To My 2.5 Year Old

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Daphie,

Today you are half way to three. You have grown so much in the last six months.

First of all your vocabulary has exploded. You used to say bangkock for blanket and potholes for Paw Patrol. While there are still times, I am not sure what you are saying, you get clearer by the minute. Your sentence structure amazes me most days.

You are in love with every stuffed animal that crosses your bath. You have a zoo in your crib, and you make me tuck everyone in before kissing you goodnight. And then every morning, you pick out a bow for yourself and your bunny friends. This makes me think that you will have your own rescue shelter in your adult life. Rarely are you without a stuffie to love and hold.

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You are a complete puzzle master. You are able to keep up with your brother on finding the next piece. You love putting the pictures together, and you rarely need guidance anymore.

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You love to create art. Painting is your favorite, but you love working with play-do and crayons. Every night you direct us to look at the wall of art that you have created with so much pride. You could sit at the kitchen table for hours with your art.

Much to our dismay, you have become a picky eater. You hardly eat meat, but love carbs and fruit. But you also know how to bribe your daddy to give you treats in secret by taking him to the pantry and saying “shhhh.”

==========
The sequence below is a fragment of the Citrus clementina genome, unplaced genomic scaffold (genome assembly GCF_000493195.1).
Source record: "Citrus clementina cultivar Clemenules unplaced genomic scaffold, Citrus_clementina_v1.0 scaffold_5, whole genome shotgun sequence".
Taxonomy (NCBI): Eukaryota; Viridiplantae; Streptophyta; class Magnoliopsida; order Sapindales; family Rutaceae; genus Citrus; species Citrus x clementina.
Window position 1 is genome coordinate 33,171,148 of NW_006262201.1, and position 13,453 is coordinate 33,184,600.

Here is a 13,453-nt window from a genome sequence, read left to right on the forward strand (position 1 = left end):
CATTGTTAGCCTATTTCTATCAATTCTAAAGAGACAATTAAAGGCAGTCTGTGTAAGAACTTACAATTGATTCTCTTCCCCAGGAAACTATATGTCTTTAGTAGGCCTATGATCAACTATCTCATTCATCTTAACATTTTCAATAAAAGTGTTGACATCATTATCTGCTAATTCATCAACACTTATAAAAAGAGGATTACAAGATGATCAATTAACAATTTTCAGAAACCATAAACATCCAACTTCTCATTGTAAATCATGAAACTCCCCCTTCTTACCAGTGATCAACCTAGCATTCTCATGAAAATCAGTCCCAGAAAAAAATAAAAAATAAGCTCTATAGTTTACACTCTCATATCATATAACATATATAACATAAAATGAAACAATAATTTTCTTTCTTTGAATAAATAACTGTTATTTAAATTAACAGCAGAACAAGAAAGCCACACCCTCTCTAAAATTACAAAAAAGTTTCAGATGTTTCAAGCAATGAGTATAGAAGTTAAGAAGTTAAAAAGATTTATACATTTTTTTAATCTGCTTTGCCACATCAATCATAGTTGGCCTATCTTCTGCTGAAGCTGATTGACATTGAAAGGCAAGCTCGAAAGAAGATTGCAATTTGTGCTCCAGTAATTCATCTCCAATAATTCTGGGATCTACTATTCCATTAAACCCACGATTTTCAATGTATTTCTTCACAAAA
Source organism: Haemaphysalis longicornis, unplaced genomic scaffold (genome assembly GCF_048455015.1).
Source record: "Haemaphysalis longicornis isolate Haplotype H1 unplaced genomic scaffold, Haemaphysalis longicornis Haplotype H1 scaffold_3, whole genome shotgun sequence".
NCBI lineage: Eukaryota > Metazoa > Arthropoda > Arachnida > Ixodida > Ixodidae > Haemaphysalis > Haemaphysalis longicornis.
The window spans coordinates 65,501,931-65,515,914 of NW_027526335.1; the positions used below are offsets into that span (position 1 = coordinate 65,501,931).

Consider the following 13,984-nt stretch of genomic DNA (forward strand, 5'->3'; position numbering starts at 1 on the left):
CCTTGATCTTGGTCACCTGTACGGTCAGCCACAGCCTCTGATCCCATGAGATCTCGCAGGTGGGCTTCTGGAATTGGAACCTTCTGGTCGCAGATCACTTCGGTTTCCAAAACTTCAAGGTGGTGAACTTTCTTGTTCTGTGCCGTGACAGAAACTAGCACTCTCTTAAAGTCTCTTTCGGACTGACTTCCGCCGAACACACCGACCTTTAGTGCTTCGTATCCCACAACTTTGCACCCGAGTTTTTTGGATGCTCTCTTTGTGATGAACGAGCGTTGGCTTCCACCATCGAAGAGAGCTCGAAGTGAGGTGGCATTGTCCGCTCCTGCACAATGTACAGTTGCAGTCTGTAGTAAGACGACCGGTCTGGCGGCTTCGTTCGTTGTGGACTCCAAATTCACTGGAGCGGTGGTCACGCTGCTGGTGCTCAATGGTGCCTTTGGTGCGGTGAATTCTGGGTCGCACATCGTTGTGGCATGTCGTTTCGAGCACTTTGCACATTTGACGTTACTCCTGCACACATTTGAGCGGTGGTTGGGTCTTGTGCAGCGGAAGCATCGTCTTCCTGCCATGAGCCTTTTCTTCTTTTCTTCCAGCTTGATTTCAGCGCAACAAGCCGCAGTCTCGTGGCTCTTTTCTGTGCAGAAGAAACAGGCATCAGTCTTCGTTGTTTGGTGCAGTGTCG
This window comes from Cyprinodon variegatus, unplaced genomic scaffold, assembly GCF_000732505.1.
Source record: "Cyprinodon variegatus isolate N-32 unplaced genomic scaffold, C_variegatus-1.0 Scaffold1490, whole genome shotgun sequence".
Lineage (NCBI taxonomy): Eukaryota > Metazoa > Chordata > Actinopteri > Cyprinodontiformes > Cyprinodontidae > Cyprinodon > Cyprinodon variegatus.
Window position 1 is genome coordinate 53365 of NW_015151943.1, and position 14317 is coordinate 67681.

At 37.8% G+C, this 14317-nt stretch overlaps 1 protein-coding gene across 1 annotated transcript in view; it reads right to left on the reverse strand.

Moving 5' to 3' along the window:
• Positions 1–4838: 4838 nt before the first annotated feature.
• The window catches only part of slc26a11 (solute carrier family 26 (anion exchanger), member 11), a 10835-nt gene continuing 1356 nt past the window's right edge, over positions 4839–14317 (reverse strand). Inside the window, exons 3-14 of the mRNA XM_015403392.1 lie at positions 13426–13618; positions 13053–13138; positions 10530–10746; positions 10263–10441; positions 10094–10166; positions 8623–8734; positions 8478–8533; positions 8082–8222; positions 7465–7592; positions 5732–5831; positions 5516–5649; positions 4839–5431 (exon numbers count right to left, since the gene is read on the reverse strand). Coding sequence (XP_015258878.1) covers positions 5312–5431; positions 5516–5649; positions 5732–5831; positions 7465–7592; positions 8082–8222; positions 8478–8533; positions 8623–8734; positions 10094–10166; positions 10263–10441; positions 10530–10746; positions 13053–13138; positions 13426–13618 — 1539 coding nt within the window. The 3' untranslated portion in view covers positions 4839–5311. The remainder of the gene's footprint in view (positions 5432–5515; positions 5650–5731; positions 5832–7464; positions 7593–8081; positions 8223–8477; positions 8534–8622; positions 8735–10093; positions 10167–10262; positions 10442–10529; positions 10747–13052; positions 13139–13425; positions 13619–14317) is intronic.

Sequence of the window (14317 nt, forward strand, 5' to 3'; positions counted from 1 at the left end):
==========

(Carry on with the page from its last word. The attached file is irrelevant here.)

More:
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While you don’t stray far from your people, you can tell you will be fierce and are not afraid to try new things. You love to test your physical limits to keep up with the big kids. I know when you commit to something, you are all in.

You know exactly what you want out of your day, and I feel that you will always live every moment to the fullest. You don’t let much get in your way. And I love and admire that about you.

You refuse to go to the church nursery, and you love to try to add a little color to the hymnals and talk to the pastor all through the sermon.

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You also love your brother fiercely. I think you push yourself to reach his level, which has been amazing to see you try to catch up to someone who is three years older.

At the same time, you are a force with him. While most of the time you are George’s shadow, you put him in his place when he is being ridiculous. For being half his size, you hold your own against that big brother of yours. I pray every day that your relationship makes you stronger and give you the skills to command any room that you are in.

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Your laugh and smile light up the room, but you definitely make people work for them. You don’t give up your love for free (unless it is for a stuffie) which is something I hope that you continue to expect when you get older.